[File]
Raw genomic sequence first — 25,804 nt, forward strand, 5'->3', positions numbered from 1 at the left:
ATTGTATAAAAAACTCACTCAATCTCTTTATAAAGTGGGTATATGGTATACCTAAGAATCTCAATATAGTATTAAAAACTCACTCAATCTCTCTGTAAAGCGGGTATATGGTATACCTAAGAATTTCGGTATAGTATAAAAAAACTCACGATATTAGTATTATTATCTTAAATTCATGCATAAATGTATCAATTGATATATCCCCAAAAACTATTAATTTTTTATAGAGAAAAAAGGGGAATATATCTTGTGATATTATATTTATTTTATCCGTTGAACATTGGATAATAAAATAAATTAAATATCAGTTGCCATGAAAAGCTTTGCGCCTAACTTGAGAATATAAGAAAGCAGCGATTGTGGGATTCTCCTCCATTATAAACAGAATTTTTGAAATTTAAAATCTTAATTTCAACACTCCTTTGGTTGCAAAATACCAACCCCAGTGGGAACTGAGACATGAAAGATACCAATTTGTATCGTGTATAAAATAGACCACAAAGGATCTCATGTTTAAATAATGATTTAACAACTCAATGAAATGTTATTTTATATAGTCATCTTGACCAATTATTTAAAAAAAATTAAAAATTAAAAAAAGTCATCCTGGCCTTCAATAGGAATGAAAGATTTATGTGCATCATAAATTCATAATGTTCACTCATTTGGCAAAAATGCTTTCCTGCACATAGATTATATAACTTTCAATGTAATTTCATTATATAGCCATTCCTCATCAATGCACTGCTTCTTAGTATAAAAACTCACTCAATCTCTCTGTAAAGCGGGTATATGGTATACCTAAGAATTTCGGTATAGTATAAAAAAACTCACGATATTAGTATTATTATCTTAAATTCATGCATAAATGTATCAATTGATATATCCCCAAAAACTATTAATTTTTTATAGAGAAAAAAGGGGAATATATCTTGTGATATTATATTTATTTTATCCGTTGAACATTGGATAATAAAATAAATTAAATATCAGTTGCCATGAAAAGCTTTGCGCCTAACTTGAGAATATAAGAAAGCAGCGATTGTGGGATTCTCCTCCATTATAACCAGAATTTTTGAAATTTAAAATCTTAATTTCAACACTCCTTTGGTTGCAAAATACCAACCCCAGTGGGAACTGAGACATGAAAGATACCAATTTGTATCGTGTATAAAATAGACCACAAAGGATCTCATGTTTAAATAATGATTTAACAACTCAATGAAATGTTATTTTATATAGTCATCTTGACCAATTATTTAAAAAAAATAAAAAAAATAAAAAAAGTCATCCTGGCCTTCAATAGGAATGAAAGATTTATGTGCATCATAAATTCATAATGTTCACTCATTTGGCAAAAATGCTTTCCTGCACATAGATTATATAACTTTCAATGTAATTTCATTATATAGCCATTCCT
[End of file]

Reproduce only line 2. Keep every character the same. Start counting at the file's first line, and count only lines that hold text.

ATTGTATAAAAAACTCACTCAATCTCTTTATAAAGTGGGTATATGGTATACCTAAGAATCTCAATATAGTATTAAAAACTCACTCAATCTCTCTGTAAAGCGGGTATATGGTATACCTAAGAATTTCGGTATAGTATAAAAAAACTCACGATATTAGTATTATTATCTTAAATTCATGCATAAATGTATCAATTGATATATCCCCAAAAACTATTAATTTTTTATAGAGAAAAAAGGGGAATATATCTTGTGATATTATATTTATTTTATCCGTTGAACATTGGATAATAAAATAAATTAAATATCAGTTGCCATGAAAAGCTTTGCGCCTAACTTGAGAATATAAGAAAGCAGCGATTGTGGGATTCTCCTCCATTATAAACAGAATTTTTGAAATTTAAAATCTTAATTTCAACACTCCTTTGGTTGCAAAATACCAACCCCAGTGGGAACTGAGACATGAAAGATACCAATTTGTATCGTGTATAAAATAGACCACAAAGGATCTCATGTTTAAATAATGATTTAACAACTCAATGAAATGTTATTTTATATAGTCATCTTGACCAATTATTTAAAAAAAATTAAAAATTAAAAAAAGTCATCCTGGCCTTCAATAGGAATGAAAGATTTATGTGCATCATAAATTCATAATGTTCACTCATTTGGCAAAAATGCTTTCCTGCACATAGATTATATAACTTTCAATGTAATTTCATTATATAGCCATTCCTCATCAATGCACTGCTTCTTAGTATAAAAACTCACTCAATCTCTCTGTAAAGCGGGTATATGGTATACCTAAGAATTTCGGTATAGTATAAAAAAACTCACGATATTAGTATTATTATCTTAAATTCATGCATAAATGTATCAATTGATATATCCCCAAAAACTATTAATTTTTTATAGAGAAAAAAGGGGAATATATCTTGTGATATTATATTTATTTTATCCGTTGAACATTGGATAATAAAATAAATTAAATATCAGTTGCCATGAAAAGCTTTGCGCCTAACTTGAGAATATAAGAAAGCAGCGATTGTGGGATTCTCCTCCATTATAACCAGAATTTTTGAAATTTAAAATCTTAATTTCAACACTCCTTTGGTTGCAAAATACCAACCCCAGTGGGAACTGAGACATGAAAGATACCAATTTGTATCGTGTATAAAATAGACCACAAAGGATCTCATGTTTAAATAATGATTTAACAACTCAATGAAATGTTATTTTATATAGTCATCTTGACCAATTATTTAAAAAAAATAAAAAAAATAAAAAAAGTCATCCTGGCCTTCAATAGGAATGAAAGATTTATGTGCATCATAAATTCATAATGTTCACTCATTTGGCAAAAATGCTTTCCTGCACATAGATTATATAACTTTCAATGTAATTTCATTATATAGCCATTCCT